Despite the rain, friends and family gathered Monday night to remember 21-year-old Noah King who was fatally shot on Jan. 15 in the parking lot of Rodger Young Park.

The neighborhood and areas nearby have been the site of frequent violence, once again sparking conversations about what it will take to revitalize that community.

Matt Mathias was at the Take Back the Site vigil and spoke with community leaders who want to turn things around.

It was a somber evening at Rodger Young Park as family and friends wondered what it would take to stop the violence.

As rain fell Monday evening, family, friends, and the community mourned and remembered the life of Noah King, who was killed on Jan. 15 in Rodger Young Park.

“Noah was a red-head when he was born, so we knew he was going to have a fun, fiery personality,” said Holli Walker, mother of Noah King. “He was always a jokester, fun, witty, and made us laugh,” said Walker.

His accused killer, 25-year-old Michael Ochrang, is facing several charges, including third-degree murder.

Police say the shooting happened during an argument. 

The neighborhood along Buffalo Road has been plagued by violence and community leaders are starting to take notice.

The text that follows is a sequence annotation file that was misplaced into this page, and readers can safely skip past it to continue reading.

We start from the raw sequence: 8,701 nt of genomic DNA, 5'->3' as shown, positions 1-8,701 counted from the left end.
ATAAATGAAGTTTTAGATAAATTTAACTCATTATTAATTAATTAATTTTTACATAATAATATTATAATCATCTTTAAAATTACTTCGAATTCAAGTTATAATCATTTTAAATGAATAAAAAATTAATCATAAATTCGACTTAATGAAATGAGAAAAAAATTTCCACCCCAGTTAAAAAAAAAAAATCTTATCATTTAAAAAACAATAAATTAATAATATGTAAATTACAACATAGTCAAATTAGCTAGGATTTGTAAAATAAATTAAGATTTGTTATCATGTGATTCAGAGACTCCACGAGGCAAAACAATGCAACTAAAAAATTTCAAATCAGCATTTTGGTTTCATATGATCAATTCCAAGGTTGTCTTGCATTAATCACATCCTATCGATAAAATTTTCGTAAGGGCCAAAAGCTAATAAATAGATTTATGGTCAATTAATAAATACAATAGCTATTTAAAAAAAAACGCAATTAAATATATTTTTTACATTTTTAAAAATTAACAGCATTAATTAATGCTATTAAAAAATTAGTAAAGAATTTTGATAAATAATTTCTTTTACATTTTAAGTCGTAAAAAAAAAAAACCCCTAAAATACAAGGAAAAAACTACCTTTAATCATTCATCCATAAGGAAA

“We know a common thing about poverty is crime. It’s a symptom of poverty, and we’ve had far too much crime in this neighborhood,” said Gary Horton, coordinator, Eastside Grassroots Coalition.

Horton says the Buffalo Road Revitalization Project is an effort to turn tragedy into triumph through human capital investment as he looks to offer six after school programs at the Burton School.

But Horton says the city needs to do more.

“We need a neighborhood plan to invest in all of our neighborhoods; not just downtown, not just the waterfront, not just on college campuses. The people of Erie and these inner-city neighborhoods deserve to know that our tax dollars can be equitably spent,” said Horton.

Horton knows that it’s not something that can change overnight, but says we need to start somewhere.

“It may not be instant change, but we deserve instant action,” Horton stated.

Horton hopes that with investments into the community, people may begin to feel hope once more.